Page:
After a major medical event, like a stroke or hip surgery, seniors may be transferred from the hospital to an in-patient rehabilitation facility to continue their recovery. Once they reach certain milestones, they can be discharged home. However, returning home can pose some difficulties regarding safety, logistics, and more. Learn more about preparing to return home after in-patient rehab.
View the text alternative of Preparing to Return Home after In-Patient Rehab.
Share this Image On Your Site
Preparing to Return Home after In-Patient Rehab
Seniors may spend time in an inpatient rehabilitation facility following a surgery or serious medical event, like a stroke. While returning home is an exciting step in recovery, it can also be a challenge for seniors and their families. Here are some considerations to help ensure a safe return home.
Review the discharge plan and discuss any questions or concerns with the discharge planner and healthcare professionals. It’s important that a senior and their family understand the continuing treatment plan and are prepared to tackle day-to-day needs.
Seniors will need transportation to get home from rehab after being discharged. They may also require transportation assistance to get to and from doctor’s appointments or inpatient rehabilitation as they recover at home.
Since seniors have been away from home for some time, check the fridge and pantry for expired food items and throw them out. As needed, stock up on fruits, veggies, and other foods the senior will enjoy. You could also arrange regular grocery delivery or prepare freezer meals.
A senior's care environment may need cleaning and tidying up to help them recover comfortably and safely at home. Do laundry, take out the trash, remove clutter, and tidy up the home — paying particular attention to where a senior spends most of their time.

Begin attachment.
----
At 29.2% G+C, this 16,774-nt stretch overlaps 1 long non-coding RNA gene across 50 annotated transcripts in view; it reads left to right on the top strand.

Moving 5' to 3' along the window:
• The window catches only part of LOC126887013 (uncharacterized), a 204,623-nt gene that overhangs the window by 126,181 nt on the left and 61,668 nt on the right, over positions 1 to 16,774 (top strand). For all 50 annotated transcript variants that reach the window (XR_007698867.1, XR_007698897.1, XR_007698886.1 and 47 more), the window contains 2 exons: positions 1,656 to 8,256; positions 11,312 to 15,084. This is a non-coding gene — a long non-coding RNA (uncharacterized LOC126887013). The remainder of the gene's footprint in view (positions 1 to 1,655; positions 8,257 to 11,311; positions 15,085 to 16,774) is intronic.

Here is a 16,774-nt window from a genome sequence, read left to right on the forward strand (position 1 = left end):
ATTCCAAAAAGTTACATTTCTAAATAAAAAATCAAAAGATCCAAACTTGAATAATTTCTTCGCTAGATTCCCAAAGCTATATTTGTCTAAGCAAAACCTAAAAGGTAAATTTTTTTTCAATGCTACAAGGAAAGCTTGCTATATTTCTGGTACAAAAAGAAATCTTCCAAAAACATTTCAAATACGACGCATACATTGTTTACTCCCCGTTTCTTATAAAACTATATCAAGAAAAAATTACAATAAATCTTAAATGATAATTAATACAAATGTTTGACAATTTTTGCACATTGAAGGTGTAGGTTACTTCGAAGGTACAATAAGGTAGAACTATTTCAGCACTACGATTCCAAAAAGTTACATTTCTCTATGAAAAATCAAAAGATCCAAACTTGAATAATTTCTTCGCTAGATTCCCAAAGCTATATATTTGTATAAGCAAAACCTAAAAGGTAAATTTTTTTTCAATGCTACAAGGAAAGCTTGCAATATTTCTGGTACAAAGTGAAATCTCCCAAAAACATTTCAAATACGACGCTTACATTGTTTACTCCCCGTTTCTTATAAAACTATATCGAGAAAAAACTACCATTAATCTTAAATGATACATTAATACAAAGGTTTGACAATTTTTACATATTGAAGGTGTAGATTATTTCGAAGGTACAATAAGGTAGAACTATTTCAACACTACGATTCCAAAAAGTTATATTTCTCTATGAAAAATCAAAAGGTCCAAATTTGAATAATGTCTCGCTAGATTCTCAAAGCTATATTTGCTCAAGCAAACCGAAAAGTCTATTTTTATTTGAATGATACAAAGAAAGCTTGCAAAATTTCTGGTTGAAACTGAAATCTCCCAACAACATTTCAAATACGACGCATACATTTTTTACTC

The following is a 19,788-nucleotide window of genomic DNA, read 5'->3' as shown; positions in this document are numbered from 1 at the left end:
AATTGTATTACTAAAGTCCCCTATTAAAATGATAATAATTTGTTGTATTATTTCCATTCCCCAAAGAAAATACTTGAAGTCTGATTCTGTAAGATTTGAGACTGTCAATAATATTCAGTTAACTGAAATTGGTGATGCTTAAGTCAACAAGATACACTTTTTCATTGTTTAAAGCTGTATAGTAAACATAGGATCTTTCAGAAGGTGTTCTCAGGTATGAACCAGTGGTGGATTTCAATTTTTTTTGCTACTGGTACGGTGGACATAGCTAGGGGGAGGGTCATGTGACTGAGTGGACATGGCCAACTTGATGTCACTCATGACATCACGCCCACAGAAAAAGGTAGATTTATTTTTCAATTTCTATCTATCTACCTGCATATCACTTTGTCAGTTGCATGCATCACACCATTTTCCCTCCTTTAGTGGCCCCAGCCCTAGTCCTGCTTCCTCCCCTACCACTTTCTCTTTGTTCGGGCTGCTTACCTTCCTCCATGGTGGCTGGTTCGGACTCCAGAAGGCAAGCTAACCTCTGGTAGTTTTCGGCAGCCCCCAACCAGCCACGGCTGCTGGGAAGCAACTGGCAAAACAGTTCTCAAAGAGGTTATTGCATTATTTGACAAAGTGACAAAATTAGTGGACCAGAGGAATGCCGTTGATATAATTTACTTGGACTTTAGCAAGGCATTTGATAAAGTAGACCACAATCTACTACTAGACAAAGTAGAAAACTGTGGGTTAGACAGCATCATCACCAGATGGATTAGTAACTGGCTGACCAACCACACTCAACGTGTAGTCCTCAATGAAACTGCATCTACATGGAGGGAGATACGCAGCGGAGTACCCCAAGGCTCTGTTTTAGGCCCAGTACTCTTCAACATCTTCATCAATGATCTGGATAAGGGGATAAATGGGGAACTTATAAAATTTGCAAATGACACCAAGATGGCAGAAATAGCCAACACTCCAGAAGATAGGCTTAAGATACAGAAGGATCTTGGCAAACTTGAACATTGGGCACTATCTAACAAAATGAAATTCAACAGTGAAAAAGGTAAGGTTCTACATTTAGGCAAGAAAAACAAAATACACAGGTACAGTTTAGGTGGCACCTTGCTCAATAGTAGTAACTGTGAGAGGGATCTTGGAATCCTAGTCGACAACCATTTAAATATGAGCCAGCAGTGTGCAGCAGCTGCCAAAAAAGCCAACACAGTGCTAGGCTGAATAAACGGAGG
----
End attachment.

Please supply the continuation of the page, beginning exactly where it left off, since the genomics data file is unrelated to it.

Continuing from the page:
Seniors may have multiple medications to take, so create a plan to manage those prescriptions if your loved one is unable to track and fill them. Consider prescription delivery or designating a family member or caregiver to oversee medications.
Because seniors may still have physical weakness or limitations after returning home, you may need to make adjustments to the care environment to make it safer — like installing grab bars, moving a senior’s bedroom to the first floor, rearranging furniture, etc.
If a senior doesn’t have family to help with the transition from rehab to home, consider a professional caregiver. Caregivers can provide companionship, assist with physical therapy exercises, keep the home tidy, assist with meals, and more.
Contact Caring Senior Service to learn more about ensuring a safe transition from rehab to home.
Discover how a caregiver can help a senior after they are discharged from rehab to help increase chances for a successful recovery and help keep everyone healthy, happy, and at home. Learn more about the services we offer and reach out to us today.